I came upon him in the afternoon when I went out to make sure the chard wasn’t bent over in limp resignation. Something felt wrong, there was too much stillness, too much noise in my yard. Birds were barking warnings of danger. That can’t be right, do birds bark? Then I looked down and saw…eek!
I gasped, it was a giant hairy spider!
No wait, um, it was just a baby bird, utterly still in a potted succulent. Why didn’t he fly away? I was so close. A mockingbird swooped close to my head, then another, squawking and flapping. Baby bird was alive, but stunned, and mama and papa bird were doing their job. Recalling Hitchcock’s movie about angry birds, I went back inside and quietly observed from behind the screen door. Mama didn’t like that either, complaining loudly and placing herself between her baby and the door until I backed away.
How does a baby bird get up the nerve to leap from the top of a building? Why would they build a nest there? Was he pushed? He wasn’t ready for the test flight. It is very far to fall. Luckily the landing gear deployed, and this baby bird touched down in a pot of succulents.
I call him Mini Midge. Two weeks ago my friend rescued a lame city pigeon from her alley, brought him inside, nursed him, bathed him (because, you know, the poop), smuggled him in her purse to play tennis so he could be outside, and ultimately turned him over to an animal rescue that promised to release him when he recovered. His/her name was Midge. So, this one is Mini Midge, but he does not get to come inside.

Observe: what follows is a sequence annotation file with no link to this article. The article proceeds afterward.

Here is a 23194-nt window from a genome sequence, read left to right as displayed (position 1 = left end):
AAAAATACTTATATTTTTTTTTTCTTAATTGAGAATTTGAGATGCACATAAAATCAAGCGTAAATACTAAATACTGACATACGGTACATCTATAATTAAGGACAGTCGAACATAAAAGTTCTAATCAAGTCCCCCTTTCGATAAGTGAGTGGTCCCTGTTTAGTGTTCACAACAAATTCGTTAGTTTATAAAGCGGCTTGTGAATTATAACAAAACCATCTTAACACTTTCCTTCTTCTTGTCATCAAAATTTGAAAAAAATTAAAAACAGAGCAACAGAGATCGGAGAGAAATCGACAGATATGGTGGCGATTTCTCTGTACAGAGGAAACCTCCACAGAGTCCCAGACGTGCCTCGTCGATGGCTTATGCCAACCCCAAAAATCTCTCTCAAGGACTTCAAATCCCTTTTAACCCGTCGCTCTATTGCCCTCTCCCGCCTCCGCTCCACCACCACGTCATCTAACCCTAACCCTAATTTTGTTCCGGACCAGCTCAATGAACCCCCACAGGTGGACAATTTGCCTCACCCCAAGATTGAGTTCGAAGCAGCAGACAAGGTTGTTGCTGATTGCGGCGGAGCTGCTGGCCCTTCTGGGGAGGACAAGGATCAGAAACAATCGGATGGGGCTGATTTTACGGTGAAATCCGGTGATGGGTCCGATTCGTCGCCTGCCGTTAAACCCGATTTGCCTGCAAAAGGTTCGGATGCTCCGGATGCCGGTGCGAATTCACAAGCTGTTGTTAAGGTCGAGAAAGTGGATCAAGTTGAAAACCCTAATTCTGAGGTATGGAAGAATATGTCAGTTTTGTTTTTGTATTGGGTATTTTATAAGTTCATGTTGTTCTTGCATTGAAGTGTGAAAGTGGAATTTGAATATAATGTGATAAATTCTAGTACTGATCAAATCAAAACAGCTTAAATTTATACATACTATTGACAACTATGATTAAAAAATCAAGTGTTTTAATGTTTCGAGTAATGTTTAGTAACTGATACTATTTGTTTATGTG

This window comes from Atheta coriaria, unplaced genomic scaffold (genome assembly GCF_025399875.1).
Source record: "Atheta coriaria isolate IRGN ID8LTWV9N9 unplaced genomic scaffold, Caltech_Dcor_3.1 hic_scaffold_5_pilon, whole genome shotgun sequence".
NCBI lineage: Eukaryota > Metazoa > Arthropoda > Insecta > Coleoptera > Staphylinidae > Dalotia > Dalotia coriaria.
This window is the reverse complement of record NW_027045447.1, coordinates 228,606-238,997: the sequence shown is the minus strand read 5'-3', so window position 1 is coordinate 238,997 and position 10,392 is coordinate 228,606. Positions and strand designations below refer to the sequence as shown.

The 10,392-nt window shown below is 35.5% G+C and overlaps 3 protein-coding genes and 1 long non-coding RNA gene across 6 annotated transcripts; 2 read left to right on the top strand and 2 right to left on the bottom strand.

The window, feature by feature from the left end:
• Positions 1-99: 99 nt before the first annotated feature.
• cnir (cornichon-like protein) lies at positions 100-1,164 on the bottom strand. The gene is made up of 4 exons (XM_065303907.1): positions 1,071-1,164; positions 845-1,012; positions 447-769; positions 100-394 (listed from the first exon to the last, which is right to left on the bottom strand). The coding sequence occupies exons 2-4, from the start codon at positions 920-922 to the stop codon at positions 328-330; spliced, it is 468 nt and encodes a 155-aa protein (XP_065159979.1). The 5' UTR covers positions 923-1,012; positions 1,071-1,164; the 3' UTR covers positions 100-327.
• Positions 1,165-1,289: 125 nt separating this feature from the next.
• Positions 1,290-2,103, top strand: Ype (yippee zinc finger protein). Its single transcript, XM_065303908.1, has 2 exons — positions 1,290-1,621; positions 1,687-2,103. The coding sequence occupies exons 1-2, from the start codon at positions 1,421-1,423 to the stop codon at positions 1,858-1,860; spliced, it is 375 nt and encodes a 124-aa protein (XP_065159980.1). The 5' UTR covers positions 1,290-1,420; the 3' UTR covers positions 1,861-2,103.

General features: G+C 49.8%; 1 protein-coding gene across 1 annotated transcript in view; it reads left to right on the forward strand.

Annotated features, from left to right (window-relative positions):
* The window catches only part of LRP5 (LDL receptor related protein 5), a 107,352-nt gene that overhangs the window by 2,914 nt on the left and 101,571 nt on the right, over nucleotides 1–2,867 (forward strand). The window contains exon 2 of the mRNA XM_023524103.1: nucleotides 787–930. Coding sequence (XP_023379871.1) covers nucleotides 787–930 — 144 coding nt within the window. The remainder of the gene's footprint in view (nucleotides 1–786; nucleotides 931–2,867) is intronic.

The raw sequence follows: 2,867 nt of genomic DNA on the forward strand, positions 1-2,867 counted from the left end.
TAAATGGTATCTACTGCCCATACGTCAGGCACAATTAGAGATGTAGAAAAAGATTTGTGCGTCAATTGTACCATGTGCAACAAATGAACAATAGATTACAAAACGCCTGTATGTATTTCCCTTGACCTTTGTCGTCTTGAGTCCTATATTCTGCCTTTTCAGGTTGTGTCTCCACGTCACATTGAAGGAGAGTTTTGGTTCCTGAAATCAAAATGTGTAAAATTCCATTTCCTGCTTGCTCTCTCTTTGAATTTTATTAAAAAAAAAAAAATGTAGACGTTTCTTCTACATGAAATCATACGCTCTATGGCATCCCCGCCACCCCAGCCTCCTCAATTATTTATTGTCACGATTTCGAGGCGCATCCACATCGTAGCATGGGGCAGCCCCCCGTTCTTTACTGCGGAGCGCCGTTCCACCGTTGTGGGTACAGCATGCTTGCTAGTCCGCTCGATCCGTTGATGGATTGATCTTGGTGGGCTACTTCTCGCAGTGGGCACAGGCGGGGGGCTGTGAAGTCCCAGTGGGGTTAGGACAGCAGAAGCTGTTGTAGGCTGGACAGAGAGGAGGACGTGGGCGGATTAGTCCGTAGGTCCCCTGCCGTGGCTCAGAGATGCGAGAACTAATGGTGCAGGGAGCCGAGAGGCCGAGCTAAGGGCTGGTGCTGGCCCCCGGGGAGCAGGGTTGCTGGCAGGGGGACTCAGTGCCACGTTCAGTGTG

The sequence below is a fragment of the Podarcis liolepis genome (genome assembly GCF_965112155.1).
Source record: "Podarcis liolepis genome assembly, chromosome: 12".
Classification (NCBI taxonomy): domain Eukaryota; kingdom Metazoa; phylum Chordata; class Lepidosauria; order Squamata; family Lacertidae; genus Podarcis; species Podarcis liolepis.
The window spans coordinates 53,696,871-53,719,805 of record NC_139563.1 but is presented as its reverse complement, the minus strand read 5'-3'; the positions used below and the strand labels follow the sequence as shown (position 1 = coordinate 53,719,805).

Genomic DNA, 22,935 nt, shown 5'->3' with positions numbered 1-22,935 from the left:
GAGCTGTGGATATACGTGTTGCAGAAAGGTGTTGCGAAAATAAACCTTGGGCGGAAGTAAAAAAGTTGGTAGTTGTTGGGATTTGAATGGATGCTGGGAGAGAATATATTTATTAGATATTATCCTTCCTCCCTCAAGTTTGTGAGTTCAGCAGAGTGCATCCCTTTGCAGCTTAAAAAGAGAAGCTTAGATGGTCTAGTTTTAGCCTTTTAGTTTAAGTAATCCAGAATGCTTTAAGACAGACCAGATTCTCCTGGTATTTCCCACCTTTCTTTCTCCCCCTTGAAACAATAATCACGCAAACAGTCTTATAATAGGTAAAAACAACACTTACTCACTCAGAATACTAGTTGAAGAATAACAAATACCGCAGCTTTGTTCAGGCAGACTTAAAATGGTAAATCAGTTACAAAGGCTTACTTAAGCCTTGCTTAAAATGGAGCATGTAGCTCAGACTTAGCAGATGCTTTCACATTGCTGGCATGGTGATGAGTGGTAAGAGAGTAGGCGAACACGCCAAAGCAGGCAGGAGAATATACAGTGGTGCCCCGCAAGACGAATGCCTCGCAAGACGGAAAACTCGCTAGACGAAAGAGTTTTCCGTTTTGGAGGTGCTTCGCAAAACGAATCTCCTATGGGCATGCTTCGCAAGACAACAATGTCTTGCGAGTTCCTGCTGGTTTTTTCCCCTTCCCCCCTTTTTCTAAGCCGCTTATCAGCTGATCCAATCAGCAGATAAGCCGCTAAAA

Mini Midge hopped gingerly to a less conspicuous place in my geranium plant, where he has been for two days. Last night was very cold, so I blocked the wind the best I could with a washcloth. This morning, he had climbed into the cloth and nested. I don’t know what else to do. I know nature will take her course with or without my help. I do hope the awful neighborhood cats stay away.
Mimi Midge’s parents have been an admirable team. One bird is always guarding from a perch on the roof, while the other brings food. Luckily (luckily?) my ivy plant is infested with caterpillars. When anything comes near their baby, one or both swoop in, wings spread to look large, making a ruckus. My indoor cats are curious about all of the activity. When they peer out the screen door, the birds come close, not two feet away, screaming at them to stay back, or else. I have been keeping the door closed to save the birds the trouble. This whole thing seems stressful enough, and they need their energy to hunt caterpillars.
Every time I hear mama and papa bird squawking, I run to the back door to see who is threatening our little one. As I finished the previous paragraph, they started in again. I couldn’t see Mini Midge in the geraniums. Oh no! A cat. Or maybe he flew away.
But then, I saw him. He had moved about 10 feet to another pot. Hooray! Mom was cheering him on. I think he’ll make it.